• Court Costs and Restitution – For certain criminal acts, a parent may be responsible for reimbursing the State for court costs and/or for paying restitution to the victim(s).
  • Child Access Protection Laws – A number of states have “child access” laws relating to use or access to firearms and other deadly weapons. Under these laws, parents can be liable for simply allowing their child to have access to weapons, let alone, directly handing them over.

Consider Robin and Hit-Girl, who are Superhero Minor Sidekicks to their guardian and father, respectively. Both are given direct access by their guardian to various dangerous and deadly weapons (Hit-Girl is given a myriad of guns and knives, and while Batman and Robin don’t use guns, they have a number of incendiary devices, blades, billy clubs, and other regulated weaponry), both are given access to the “family” vehicle (both without a license) and it is no stretch to argue that training, encouraging, and accompanying a juvenile vigilante, would constitute “negligent supervision.” As such, both Batman and Big Daddy would certainly be liable for any damage caused by their ward-sidekicks.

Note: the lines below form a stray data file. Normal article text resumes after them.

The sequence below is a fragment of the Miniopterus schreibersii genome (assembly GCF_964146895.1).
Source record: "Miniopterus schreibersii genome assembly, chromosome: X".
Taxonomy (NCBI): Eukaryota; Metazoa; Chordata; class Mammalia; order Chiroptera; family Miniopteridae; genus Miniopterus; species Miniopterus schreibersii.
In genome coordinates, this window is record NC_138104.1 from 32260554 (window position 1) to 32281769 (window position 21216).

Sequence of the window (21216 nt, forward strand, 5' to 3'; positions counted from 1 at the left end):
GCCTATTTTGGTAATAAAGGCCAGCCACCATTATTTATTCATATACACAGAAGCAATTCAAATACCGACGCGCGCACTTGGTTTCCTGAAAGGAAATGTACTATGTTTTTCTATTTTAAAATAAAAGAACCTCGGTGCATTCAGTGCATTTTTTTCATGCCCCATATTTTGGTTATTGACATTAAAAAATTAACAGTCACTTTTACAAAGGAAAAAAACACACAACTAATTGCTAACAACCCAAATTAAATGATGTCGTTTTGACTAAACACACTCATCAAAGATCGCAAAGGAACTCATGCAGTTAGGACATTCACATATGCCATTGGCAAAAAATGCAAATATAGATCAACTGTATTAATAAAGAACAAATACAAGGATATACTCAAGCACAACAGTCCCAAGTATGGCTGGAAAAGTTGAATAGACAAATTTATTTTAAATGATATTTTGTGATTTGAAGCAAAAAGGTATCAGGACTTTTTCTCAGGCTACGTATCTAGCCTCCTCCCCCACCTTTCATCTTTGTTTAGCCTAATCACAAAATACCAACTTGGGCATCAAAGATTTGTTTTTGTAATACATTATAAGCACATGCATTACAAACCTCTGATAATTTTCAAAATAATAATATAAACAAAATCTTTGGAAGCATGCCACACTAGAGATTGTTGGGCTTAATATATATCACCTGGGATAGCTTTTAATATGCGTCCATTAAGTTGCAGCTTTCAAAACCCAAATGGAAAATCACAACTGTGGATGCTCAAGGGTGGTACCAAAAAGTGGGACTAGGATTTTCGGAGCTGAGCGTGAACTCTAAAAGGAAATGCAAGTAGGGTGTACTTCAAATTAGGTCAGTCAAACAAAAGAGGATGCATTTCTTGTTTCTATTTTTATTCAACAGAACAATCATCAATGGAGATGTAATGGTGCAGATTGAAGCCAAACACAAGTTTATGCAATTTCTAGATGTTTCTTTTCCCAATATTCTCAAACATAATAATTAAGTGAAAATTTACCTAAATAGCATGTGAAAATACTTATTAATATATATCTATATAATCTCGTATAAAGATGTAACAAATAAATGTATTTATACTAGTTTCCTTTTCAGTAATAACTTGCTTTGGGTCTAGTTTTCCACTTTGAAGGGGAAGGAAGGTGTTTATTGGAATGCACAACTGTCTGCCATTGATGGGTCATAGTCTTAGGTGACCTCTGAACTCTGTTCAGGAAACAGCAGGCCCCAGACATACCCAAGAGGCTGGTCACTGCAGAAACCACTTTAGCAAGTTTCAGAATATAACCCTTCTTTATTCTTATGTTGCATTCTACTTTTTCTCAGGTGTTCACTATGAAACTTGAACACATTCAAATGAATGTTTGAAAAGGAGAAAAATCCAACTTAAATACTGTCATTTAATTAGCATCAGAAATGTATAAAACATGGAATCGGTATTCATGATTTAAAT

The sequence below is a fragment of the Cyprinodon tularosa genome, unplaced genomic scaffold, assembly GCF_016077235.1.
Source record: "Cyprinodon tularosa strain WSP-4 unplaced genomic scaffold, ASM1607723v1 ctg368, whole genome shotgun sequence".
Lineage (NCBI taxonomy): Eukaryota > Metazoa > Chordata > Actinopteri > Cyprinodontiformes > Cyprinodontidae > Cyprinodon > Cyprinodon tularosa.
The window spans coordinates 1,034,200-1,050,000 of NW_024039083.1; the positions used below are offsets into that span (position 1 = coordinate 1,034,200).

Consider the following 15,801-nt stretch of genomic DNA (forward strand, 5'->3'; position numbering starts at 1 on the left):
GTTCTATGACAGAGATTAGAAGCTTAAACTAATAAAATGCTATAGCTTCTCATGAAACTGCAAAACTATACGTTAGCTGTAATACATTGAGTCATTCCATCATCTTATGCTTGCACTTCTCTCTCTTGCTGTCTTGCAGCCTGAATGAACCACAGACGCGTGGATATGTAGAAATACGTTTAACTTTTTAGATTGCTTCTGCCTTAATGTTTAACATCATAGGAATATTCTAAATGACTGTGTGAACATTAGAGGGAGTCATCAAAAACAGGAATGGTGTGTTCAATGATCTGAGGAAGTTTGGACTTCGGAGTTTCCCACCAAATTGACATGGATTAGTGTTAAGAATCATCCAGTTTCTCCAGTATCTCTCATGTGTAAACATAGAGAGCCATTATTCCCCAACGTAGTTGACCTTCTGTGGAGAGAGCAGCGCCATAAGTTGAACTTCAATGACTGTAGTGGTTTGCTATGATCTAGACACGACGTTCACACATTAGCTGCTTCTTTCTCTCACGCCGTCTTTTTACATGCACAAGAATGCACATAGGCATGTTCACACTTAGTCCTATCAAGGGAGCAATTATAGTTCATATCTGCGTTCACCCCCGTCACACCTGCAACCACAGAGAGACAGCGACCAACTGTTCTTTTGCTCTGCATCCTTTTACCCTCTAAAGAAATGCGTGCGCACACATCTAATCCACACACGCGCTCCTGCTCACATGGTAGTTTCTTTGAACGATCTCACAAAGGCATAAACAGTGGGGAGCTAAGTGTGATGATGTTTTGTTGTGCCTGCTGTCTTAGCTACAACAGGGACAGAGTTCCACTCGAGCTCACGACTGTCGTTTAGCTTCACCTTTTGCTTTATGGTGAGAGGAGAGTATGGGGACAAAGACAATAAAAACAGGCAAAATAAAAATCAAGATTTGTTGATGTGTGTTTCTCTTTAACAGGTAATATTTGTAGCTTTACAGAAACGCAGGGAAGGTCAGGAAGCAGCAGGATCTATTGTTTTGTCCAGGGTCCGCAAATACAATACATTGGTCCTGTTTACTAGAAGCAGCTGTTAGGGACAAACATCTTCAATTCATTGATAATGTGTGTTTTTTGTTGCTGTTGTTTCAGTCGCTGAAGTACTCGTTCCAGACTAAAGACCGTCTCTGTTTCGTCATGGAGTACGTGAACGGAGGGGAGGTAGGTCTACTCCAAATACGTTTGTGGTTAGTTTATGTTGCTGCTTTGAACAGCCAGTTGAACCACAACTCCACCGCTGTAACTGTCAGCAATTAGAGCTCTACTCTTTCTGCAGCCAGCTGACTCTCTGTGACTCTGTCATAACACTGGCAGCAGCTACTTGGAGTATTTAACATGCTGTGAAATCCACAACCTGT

Misc. Statutes

  • Curfew laws – 45.04 (a) LAMC “Daytime Curfew” It is unlawful for any minor under the age of 18, who is subject to compulsory education . . . to be present in or upon the public streets . . . during the hours of the day when . . . school . . . is in session. 45.03 (a) LAMC “Nighttime Curfew” Curfew laws restrict the rights of juveniles to be outdoors or in public places between the hours of 10:00 pm and sunrise.
  • Furnishing a deadly weapon to a minor – Providing a minor with access to a deadly weapon is generally a misdemeanor, however, certain enumerated weapons can result in a felony charge. Weapons that are likely to lead to a conviction, and which are popular among superheros, include guns, explosive devices, and brass knuckles6.
  • Driving/Flying without a license – California Vehicle Code 12500 a vc prohibits people from driving in California without a valid driver’s license subject to a misdemeanor conviction.

Considering all the potential pitfalls for liability relating to Superhero Minors, crime-fighting teams and superhero parents would do well to consider the following waiver: